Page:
How to Test the Water Pressure in a House

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Check your water pressure once a year.
Check your water pressure once a year. (Image: tap image by BlueMiniu from Fotolia.com)

Your city’s pumping stations control water pressure in supply mains. Mains pressure is set at 200 PSI (pounds per square inch) to supply elevated installations such as water towers and high-rise buildings. However, this kind of pressure would damage domestic plumbing and appliances. Consequently, pressure is lowered to manageable levels by installing adjustable pressure reducing valves between the mains supply and household plumbing. These valves are factory set at 50 PSI and are adjustable to a maximum of 75 PSI. Pressure reducing valves can wear out, so household water pressure should be monitored periodically.

Visit your nearest home improvement outlet and buy a domestic water pressure gauge.

Turn off the water supply to everything that uses water in your household, such as water heaters, ice makers, sprinkler systems and washing machines. Make sure all faucets are shut off. This will allow you to measure accurately the static water pressure.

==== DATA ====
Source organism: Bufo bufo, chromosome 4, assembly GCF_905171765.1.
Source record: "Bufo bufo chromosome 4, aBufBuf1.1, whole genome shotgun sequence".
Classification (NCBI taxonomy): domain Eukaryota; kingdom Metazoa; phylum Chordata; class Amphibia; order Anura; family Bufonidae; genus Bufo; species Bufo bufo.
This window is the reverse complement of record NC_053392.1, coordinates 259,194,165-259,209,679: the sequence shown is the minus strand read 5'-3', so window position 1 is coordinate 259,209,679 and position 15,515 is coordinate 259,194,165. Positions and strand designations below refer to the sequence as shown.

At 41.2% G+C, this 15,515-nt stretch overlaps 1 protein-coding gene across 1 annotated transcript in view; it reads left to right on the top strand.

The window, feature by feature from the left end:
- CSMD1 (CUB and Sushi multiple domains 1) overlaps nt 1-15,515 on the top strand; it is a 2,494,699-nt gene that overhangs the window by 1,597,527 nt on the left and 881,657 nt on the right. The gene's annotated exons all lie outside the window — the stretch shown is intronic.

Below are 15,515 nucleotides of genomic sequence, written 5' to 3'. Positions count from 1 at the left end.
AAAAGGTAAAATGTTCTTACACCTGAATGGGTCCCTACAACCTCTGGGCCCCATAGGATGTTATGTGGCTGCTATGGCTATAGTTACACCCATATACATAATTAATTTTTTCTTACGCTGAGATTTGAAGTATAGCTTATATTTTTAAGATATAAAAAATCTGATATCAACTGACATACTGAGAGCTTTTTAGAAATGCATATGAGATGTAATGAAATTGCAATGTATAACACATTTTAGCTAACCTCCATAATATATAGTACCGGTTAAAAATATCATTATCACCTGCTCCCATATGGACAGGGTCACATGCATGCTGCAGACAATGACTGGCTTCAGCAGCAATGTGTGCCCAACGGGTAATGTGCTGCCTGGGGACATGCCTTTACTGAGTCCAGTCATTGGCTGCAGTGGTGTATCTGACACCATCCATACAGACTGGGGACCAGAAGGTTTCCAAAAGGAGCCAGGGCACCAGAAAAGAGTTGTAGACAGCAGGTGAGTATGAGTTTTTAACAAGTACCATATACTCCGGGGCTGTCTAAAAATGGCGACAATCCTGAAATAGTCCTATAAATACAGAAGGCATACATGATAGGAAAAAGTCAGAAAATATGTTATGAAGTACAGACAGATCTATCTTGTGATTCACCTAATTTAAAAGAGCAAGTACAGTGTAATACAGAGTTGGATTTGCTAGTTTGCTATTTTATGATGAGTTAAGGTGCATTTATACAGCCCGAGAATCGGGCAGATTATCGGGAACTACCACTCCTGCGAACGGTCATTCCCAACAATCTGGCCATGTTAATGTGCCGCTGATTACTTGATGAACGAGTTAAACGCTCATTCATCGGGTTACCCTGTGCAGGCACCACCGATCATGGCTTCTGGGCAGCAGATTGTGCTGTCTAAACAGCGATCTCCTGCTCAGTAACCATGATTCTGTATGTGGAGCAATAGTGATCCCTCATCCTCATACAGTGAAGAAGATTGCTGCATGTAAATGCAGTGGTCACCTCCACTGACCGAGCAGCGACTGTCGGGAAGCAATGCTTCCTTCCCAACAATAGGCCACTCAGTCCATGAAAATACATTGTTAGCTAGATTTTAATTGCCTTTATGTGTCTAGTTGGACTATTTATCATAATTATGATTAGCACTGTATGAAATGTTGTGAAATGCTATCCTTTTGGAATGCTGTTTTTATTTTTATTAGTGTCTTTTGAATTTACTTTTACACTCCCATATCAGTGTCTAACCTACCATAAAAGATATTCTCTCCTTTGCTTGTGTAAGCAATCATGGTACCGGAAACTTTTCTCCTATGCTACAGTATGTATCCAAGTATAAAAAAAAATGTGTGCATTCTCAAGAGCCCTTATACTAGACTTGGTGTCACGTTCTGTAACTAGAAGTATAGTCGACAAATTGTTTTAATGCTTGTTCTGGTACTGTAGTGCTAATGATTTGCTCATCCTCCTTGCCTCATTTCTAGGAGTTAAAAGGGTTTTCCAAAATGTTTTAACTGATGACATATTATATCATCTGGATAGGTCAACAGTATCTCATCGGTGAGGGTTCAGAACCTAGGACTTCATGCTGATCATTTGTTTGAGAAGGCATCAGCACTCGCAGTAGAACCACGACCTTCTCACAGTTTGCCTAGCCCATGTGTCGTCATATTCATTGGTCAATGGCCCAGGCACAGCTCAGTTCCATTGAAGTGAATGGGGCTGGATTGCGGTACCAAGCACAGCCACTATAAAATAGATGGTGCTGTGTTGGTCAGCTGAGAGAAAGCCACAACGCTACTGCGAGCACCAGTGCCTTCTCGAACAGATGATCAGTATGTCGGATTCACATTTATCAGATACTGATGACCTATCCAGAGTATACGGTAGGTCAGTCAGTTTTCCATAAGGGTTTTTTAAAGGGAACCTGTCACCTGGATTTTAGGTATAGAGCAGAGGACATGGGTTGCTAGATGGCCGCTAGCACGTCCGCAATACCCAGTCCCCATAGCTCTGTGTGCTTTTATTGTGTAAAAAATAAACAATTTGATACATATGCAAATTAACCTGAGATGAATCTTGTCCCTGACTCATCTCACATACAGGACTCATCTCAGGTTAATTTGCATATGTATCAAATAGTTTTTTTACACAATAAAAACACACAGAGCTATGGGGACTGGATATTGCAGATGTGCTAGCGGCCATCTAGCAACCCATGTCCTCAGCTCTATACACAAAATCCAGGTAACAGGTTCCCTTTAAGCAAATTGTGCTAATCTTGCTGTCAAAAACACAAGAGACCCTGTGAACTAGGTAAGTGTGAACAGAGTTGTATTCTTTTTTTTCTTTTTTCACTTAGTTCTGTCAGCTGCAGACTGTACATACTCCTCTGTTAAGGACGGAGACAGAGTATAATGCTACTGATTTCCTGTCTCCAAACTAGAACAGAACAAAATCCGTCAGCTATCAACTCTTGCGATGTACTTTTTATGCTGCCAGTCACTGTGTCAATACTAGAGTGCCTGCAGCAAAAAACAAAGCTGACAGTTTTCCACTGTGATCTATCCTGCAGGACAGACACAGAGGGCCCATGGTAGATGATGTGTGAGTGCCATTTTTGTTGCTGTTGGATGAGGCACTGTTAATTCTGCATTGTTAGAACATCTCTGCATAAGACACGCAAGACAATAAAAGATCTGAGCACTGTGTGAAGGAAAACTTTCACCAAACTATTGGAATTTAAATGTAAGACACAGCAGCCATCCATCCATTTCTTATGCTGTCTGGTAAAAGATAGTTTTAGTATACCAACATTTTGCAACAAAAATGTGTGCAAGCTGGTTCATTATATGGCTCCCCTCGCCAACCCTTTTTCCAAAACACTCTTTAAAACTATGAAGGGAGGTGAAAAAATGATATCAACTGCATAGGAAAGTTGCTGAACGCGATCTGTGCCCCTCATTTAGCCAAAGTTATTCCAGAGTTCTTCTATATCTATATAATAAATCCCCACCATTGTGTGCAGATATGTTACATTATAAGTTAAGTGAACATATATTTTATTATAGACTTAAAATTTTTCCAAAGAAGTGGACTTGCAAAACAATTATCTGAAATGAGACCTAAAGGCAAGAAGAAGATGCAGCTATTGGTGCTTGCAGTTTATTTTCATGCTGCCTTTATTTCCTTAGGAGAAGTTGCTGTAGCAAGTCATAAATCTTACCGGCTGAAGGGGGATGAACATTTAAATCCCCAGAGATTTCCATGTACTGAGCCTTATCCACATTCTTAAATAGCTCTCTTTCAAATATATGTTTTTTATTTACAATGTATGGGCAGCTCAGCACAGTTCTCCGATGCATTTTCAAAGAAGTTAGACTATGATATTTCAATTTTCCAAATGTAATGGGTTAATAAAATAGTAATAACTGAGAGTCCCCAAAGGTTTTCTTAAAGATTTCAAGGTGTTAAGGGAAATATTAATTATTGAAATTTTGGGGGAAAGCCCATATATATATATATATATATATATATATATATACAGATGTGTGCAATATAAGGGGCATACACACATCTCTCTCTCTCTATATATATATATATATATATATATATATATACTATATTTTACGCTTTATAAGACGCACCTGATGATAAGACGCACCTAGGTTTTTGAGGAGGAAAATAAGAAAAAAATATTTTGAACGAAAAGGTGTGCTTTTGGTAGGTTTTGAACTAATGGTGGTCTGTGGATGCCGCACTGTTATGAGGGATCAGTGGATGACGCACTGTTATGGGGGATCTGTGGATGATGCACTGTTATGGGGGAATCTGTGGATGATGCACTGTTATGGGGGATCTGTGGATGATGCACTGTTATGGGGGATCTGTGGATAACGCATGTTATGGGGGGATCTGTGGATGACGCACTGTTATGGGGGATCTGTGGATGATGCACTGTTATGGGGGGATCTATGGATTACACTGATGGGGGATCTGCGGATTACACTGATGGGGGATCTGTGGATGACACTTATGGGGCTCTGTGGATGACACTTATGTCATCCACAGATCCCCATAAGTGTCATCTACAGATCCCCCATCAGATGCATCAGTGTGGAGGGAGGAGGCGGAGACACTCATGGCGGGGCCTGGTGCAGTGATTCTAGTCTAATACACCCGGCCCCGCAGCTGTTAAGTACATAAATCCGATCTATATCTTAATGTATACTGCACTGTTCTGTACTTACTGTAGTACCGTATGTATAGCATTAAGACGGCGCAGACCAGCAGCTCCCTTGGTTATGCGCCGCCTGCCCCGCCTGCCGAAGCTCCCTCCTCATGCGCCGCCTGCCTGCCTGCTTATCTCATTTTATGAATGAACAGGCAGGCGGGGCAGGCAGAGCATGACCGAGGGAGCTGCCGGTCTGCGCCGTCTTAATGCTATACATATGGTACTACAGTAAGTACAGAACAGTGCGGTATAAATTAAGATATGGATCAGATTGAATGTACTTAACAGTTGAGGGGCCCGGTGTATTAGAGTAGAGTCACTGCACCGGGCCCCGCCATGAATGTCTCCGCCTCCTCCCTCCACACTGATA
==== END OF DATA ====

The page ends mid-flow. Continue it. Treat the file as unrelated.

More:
Attach the pressure gauge to a threaded tap at floor level, such as a garden hose bib or a washing machine faucet.

Turn the tap on slowly. Make a note of the static household water pressure when the gauge pointer stops moving. Turn the water heater, appliances and sprinkler systems back on. If the house water pressure is below 50 PSI or above 75 PSI, you may have a faulty pressure reducing valve. If it is within the stipulated range, but one or more of your faucets aren't producing enough flow, there is something causing the restriction.

Call a plumber if the house water pressure is below 50 PSI or above 75 PSI, you may have a faulty pressure reducing valve. If the static pressure is within the stipulated range, but one or more of your faucets is not producing enough flow, something is causing the restriction. This could be a build–up of scale in one or more of the pipes in your household plumbing. If the house was built within the past 10 years, scale build-up is unlikely. On the other hand, if there is too much pressure at all the faucets, the pressure reducing valve is probably faulty. Consequently, only a professional experienced plumber would be qualified to trouble shoot the problem accurately.

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